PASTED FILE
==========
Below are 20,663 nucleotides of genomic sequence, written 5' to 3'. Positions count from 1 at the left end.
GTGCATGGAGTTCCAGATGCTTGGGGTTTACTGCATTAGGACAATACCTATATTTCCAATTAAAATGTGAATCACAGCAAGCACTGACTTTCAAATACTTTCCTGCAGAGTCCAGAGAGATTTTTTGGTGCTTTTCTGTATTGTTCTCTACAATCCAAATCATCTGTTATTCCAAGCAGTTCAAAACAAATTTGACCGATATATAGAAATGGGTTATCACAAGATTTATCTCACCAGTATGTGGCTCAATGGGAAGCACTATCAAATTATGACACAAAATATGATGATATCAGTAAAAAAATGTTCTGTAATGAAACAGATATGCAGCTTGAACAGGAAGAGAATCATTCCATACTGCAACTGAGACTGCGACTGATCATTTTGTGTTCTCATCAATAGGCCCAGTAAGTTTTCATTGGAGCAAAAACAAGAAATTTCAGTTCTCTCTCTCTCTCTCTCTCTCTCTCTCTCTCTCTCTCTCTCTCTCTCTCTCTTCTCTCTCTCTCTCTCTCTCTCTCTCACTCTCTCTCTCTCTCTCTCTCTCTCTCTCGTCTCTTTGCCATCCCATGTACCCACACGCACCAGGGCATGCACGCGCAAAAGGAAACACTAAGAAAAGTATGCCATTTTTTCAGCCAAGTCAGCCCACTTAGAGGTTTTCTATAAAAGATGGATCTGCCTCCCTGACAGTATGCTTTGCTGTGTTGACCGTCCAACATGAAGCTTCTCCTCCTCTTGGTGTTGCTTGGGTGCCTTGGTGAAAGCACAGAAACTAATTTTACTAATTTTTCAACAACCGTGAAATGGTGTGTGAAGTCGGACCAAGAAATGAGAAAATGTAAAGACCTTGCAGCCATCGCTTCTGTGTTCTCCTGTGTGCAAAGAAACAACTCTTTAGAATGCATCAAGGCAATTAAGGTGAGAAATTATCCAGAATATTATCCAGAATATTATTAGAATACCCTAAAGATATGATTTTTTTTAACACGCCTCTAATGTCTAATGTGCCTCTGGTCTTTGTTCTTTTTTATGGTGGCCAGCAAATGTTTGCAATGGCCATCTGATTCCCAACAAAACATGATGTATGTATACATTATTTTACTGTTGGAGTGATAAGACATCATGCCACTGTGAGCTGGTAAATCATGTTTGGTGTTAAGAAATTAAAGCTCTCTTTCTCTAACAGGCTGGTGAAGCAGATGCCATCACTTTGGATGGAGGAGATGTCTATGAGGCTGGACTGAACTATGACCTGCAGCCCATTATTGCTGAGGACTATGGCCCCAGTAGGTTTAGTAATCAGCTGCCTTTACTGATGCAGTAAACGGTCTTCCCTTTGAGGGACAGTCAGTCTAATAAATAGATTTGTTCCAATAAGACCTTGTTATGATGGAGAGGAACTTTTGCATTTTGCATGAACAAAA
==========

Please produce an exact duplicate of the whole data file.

Below are 20,663 nucleotides of genomic sequence, written 5' to 3'. Positions count from 1 at the left end.
GTGCATGGAGTTCCAGATGCTTGGGGTTTACTGCATTAGGACAATACCTATATTTCCAATTAAAATGTGAATCACAGCAAGCACTGACTTTCAAATACTTTCCTGCAGAGTCCAGAGAGATTTTTTGGTGCTTTTCTGTATTGTTCTCTACAATCCAAATCATCTGTTATTCCAAGCAGTTCAAAACAAATTTGACCGATATATAGAAATGGGTTATCACAAGATTTATCTCACCAGTATGTGGCTCAATGGGAAGCACTATCAAATTATGACACAAAATATGATGATATCAGTAAAAAAATGTTCTGTAATGAAACAGATATGCAGCTTGAACAGGAAGAGAATCATTCCATACTGCAACTGAGACTGCGACTGATCATTTTGTGTTCTCATCAATAGGCCCAGTAAGTTTTCATTGGAGCAAAAACAAGAAATTTCAGTTCTCTCTCTCTCTCTCTCTCTCTCTCTCTCTCTCTCTCTCTCTCTCTCTCTCTTCTCTCTCTCTCTCTCTCTCTCTCTCACTCTCTCTCTCTCTCTCTCTCTCTCTCTCGTCTCTTTGCCATCCCATGTACCCACACGCACCAGGGCATGCACGCGCAAAAGGAAACACTAAGAAAAGTATGCCATTTTTTCAGCCAAGTCAGCCCACTTAGAGGTTTTCTATAAAAGATGGATCTGCCTCCCTGACAGTATGCTTTGCTGTGTTGACCGTCCAACATGAAGCTTCTCCTCCTCTTGGTGTTGCTTGGGTGCCTTGGTGAAAGCACAGAAACTAATTTTACTAATTTTTCAACAACCGTGAAATGGTGTGTGAAGTCGGACCAAGAAATGAGAAAATGTAAAGACCTTGCAGCCATCGCTTCTGTGTTCTCCTGTGTGCAAAGAAACAACTCTTTAGAATGCATCAAGGCAATTAAGGTGAGAAATTATCCAGAATATTATCCAGAATATTATTAGAATACCCTAAAGATATGATTTTTTTTAACACGCCTCTAATGTCTAATGTGCCTCTGGTCTTTGTTCTTTTTTATGGTGGCCAGCAAATGTTTGCAATGGCCATCTGATTCCCAACAAAACATGATGTATGTATACATTATTTTACTGTTGGAGTGATAAGACATCATGCCACTGTGAGCTGGTAAATCATGTTTGGTGTTAAGAAATTAAAGCTCTCTTTCTCTAACAGGCTGGTGAAGCAGATGCCATCACTTTGGATGGAGGAGATGTCTATGAGGCTGGACTGAACTATGACCTGCAGCCCATTATTGCTGAGGACTATGGCCCCAGTAGGTTTAGTAATCAGCTGCCTTTACTGATGCAGTAAACGGTCTTCCCTTTGAGGGACAGTCAGTCTAATAAATAGATTTGTTCCAATAAGACCTTGTTATGATGGAGAGGAACTTTTGCATTTTGCATGAACAAAA